Government urges apology for role Catholic church played in residential school system after remains of 215 children discovered
Canada’s government has called on Pope Francis to issue a formal apology for the role the Catholic church played in Canada’s residential school system, days after the remains of 215 children were located at what was once the country’s largest such school.
Justin Trudeau’s government also pledged again to support efforts to find more unmarked graves at the former residential schools which held Indigenous children taken from families across the nation.
Chief Rosanne Casimir of the Tk’emlups te Secwepemc First Nation in British Columbia has said the remains of 215 children were confirmed last month at the school in Kamloops, British Columbia, with the help of ground-penetrating radar. So far none has been excavated.
The Kamloops Indian Residential school was Canada’s largest such facility and was operated by the Roman Catholic church between 1890 and 1969 before the federal government took it over as a day school until 1978, when it was closed. Nearly three-quarters of the 130 schools were run by Catholic missionary congregations.
A papal apology was one of the 94 recommendations made by the Truth and Reconciliation Commission, which was set up as part of a government apology and settlement over the schools, and the prime minister asked the pope to consider such a gesture during a visit to the Vatican in 2017.
The Canadian Conference of Catholic Bishops announced in 2018 that the pope could not personally apologize for residential schools, even though he has not shied away from recognizing injustices faced by Indigenous people around the world.
“I think it is shameful that it hasn’t been done to date,” Marc Miller, Indigenous services minister, said.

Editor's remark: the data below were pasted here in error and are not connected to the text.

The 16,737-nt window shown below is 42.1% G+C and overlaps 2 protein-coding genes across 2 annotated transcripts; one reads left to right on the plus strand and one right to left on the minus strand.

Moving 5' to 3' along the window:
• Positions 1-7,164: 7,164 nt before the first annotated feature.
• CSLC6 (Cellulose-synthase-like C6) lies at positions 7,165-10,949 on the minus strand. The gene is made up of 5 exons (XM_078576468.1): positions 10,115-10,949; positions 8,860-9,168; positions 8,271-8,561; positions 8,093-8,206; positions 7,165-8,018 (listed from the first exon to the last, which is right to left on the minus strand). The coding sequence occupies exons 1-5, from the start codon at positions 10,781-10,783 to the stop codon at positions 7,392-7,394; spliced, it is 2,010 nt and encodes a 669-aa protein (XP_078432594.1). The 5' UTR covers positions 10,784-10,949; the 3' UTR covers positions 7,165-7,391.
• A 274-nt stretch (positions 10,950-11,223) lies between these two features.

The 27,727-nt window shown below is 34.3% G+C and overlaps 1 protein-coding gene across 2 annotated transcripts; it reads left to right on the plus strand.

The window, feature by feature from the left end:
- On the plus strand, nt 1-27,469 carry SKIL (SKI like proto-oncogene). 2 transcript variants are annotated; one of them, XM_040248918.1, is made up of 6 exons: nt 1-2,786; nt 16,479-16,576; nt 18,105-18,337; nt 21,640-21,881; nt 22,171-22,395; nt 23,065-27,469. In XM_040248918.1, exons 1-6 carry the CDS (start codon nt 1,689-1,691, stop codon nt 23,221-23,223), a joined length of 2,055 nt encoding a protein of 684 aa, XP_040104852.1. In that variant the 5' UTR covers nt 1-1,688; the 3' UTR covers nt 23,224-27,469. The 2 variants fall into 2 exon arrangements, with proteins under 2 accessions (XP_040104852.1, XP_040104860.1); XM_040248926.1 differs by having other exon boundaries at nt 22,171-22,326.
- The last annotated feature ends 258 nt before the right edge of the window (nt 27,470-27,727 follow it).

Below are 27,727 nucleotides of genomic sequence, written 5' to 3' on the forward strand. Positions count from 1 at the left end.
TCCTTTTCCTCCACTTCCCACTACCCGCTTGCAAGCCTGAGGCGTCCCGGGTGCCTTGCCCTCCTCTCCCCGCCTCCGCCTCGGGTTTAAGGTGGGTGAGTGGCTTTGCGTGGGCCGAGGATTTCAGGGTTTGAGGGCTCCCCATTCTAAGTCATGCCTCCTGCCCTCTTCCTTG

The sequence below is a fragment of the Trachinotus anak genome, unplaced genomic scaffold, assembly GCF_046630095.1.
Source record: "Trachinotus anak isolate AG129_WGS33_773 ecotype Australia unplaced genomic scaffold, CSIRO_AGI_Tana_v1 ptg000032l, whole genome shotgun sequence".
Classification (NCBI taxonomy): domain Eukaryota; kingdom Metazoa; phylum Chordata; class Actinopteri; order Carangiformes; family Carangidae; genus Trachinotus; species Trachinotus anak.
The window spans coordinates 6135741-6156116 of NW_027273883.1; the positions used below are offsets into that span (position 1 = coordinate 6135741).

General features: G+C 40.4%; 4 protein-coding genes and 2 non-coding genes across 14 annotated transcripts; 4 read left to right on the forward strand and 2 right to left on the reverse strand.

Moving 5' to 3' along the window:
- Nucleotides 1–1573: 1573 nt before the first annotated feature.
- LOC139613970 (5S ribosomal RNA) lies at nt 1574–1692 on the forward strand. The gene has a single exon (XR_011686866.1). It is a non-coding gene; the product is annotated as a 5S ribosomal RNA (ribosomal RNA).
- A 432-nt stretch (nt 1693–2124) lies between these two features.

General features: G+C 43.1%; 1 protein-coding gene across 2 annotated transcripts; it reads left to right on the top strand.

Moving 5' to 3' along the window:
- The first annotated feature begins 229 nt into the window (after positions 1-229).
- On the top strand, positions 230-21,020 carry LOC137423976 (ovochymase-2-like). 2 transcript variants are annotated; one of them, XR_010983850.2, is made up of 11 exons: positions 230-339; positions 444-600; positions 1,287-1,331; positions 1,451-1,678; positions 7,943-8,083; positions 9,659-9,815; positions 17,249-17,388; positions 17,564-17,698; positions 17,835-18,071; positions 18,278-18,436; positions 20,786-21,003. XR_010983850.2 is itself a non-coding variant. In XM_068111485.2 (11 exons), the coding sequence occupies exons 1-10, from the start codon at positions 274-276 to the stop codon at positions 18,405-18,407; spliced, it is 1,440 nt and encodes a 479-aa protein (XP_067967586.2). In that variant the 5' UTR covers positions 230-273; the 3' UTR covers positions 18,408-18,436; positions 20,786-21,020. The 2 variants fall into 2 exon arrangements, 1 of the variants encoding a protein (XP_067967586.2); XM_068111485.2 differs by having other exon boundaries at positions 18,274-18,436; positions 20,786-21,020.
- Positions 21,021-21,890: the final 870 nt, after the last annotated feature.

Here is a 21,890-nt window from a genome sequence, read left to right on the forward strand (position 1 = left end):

“There is a responsibility that lies squarely on the shoulders” on the Catholic bishops of Canada, he added.
Carolyn Bennett, Indigenous relations minister, added that an apology by the pope would help those who suffered heal.
“They want to hear the pope apologize,” she said.
From the 19th century until the 1970s, more than 150,000 First Nations children were required to attend state-funded Christian schools as part of a program to assimilate them into Canadian society. They were forced to convert to Christianity and not allowed to speak their native languages. Many were beaten and verbally abused, and up to 6,000 are said to have died.
The Canadian government apologized in parliament in 2008 and admitted that physical and sexual abuse in the schools was rampant. Many students recalled being beaten for speaking their languages. They also lost touch with their parents and customs.
The prime minister, Justin Trudeau, has said the government will help preserve grave sites and search for potential unmarked burial grounds at other former residential schools. But Trudeau and his ministers have stressed need for Indigenous communities to decide for themselves how they want to proceed.
“We will be there to support every community that wants to do this work,” Bennett said. “We know right now that that work is urgent.”
The government previously announced C$27m (US$22m) for the effort. Bennett called that a first step.
“I know people are eager for answers but we do have to respect the privacy and mourning period of those communities that are collecting their thoughts and putting together protocols on how to honor these children,” Miller said.
Indigenous leaders plan to bring in forensics experts to identify and repatriate the remains of the children found buried on the Kamloops site. Perry Bellegarde, chief of the Assembly of First Nations, spoke with Trudeau this week and urged him to work with First Nations “to find all the unmarked graves of our stolen children”.
Murray Sinclair, the former chair of the reconciliation commission, said more sites will be found.
“We know there are lots of sites similar to Kamloops that are going to come to light in the future. We need to begin to prepare ourselves for that,” Sinclair said.